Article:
Jazz, film, and improvised culture.
De la Iglesia’s My Big Night
Year’s in October is sort of like Christmas in July, but there are fewer
door-buster sales and more hooking-up. During the pre-recording of a Spanish
New Year’s countdown special, just about everything goes wrong behind the
scenes, but the extras hired to be party guests hardly notice. They are too
busy acting crazy in Álex de la Iglesia’s My
Big Night (trailer
opens this Friday in New York.
José has no clue what to expect
when his employment agency sends him to the set of the television special, but
the increasingly violent picket line outside is the first sign this will be no
ordinary gig. His previously shunned seat will be right beneath the camera-crane
that beaned his predecessor. Much to his delight, he strikes up an immediate rapport
with the bombshell Paloma. In fact, his entire table seems to have paired up
quite amorously. Unfortunately, they blame the allegedly jinxed Paloma for a
series of accidents plaguing the set.
of Paloma’s luck or karma, she is probably the least of everyone’s worries.
Instead, they should be more concerned with the aging Tom Jones figure Alphonso
(just “Alphonso,” in the uni-named tradition of superstardom), whose resentful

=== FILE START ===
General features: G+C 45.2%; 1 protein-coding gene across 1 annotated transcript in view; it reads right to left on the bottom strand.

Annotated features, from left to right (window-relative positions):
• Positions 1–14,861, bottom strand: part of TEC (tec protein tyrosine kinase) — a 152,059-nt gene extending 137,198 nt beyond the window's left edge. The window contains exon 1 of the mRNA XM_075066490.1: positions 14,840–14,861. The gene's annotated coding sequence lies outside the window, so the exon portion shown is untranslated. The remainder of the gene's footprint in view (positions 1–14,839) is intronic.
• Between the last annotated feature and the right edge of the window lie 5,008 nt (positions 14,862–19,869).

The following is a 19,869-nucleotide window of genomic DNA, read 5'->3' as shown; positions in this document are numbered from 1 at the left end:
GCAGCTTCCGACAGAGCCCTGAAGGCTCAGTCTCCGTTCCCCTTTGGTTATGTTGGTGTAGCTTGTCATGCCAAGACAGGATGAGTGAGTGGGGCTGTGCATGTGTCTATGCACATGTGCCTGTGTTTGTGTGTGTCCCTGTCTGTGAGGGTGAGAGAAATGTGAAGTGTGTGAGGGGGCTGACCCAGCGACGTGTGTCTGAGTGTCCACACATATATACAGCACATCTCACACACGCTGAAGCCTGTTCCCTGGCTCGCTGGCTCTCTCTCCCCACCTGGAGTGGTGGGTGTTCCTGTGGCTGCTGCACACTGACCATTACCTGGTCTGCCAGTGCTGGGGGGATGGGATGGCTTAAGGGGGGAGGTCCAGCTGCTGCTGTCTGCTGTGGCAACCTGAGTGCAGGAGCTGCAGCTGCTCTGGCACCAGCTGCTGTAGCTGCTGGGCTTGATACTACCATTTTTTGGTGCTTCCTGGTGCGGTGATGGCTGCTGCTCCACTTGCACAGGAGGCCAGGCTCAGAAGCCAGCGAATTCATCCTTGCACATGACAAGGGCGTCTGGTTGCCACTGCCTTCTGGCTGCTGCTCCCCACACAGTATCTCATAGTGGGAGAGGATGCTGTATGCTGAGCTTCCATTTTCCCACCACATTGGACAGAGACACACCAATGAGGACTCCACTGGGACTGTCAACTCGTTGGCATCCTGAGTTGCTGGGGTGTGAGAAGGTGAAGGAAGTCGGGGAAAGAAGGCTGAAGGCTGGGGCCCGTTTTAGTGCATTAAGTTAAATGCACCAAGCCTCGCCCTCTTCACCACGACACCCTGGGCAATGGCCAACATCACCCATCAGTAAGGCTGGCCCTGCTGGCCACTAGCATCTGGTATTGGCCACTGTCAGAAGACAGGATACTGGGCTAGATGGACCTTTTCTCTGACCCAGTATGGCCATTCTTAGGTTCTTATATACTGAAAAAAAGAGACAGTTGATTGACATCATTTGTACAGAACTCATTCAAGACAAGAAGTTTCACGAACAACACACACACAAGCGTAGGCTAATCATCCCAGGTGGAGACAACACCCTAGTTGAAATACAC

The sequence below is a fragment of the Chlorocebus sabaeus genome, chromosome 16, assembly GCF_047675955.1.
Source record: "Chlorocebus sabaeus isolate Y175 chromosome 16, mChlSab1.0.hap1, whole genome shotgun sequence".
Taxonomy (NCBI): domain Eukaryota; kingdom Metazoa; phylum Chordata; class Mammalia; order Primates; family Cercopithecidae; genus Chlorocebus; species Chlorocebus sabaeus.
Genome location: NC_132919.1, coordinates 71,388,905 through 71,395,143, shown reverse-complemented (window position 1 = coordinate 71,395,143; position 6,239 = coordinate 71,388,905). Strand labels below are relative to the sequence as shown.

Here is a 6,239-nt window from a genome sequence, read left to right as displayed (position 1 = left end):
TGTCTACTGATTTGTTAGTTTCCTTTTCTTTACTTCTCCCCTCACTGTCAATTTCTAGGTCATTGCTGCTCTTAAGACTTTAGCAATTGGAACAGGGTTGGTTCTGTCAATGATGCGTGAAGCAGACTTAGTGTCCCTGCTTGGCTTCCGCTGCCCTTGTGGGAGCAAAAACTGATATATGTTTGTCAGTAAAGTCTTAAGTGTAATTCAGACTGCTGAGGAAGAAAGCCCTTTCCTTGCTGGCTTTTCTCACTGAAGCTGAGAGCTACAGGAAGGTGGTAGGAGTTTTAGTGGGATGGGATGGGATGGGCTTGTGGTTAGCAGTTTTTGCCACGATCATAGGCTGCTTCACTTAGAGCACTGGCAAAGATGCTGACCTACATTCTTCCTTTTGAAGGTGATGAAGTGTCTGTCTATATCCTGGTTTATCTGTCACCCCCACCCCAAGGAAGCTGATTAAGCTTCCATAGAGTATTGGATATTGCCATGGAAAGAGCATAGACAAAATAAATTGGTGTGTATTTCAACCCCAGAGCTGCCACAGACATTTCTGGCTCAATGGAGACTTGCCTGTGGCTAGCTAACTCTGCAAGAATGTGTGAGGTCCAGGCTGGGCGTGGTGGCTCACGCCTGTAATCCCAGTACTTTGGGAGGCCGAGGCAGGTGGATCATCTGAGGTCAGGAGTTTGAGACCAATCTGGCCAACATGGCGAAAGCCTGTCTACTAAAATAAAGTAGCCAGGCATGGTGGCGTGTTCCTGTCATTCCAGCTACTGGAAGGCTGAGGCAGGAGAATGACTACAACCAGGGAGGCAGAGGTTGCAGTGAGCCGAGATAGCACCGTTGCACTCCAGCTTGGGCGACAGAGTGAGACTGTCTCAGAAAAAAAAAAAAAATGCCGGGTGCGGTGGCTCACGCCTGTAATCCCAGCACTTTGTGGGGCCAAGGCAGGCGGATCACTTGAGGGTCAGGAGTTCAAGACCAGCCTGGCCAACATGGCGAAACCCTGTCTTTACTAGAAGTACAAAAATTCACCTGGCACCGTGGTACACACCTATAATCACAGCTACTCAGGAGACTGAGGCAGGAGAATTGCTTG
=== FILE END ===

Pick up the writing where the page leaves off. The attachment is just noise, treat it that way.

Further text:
adopted son has recruited a psychotic fan to assassinate him. Meanwhile,
gold-digging extras have conspired to secure a vial of bodily fluid from the
ridiculous new pop idol Adanne, as part of a child support scheme. All the
madness unfolds under the negligent eye of the embezzling producer, who plans
to abscond as soon as they finish taping. Unfortunately, it seems like this
disastrous show will never end—and why should it, when everyone else is having
so much fun?
Big Night addresses many of
the same issues de la Iglesia tackled in the dour and didactic As Luck Would Have It, but this time he
binges on the sort of naughty humor and madcap energy the earlier film
completely lacked. Granted, there is still a fair amount of predatory behavior
on display, but it is always played for darkly comic effect. The frothier films
of Almodór are an obvious comparison, but Big
Night has a madness all its own.
the game ensemble will pretty much do anything for a laugh. For the local
Spanish audience, it starts with real life Latin balladeer Raphael (still with
the one name) playing a wildly exaggerated (we should hope) version of himself.
In a similar spirit, as Adanne, Mario Casas gives a performance worthy of
Fabio. However, Pepón Nieto solidly anchors the lunacy as poor, confused José.
In all honesty, My Big Night might be de la Iglesia’s
most accomplished feat of auteurism since The Last Circus. Frankly, it goes well past over-the-top, becoming spectacularly
impressive for its manic pace and sheer bravado. Highly recommended for those
who enjoy farce with an acidic edge, My
Big Night opens this Friday (4/15) in New York, at the AMC Empire.
Labels: Alex de la Iglesia, Spanish Cinema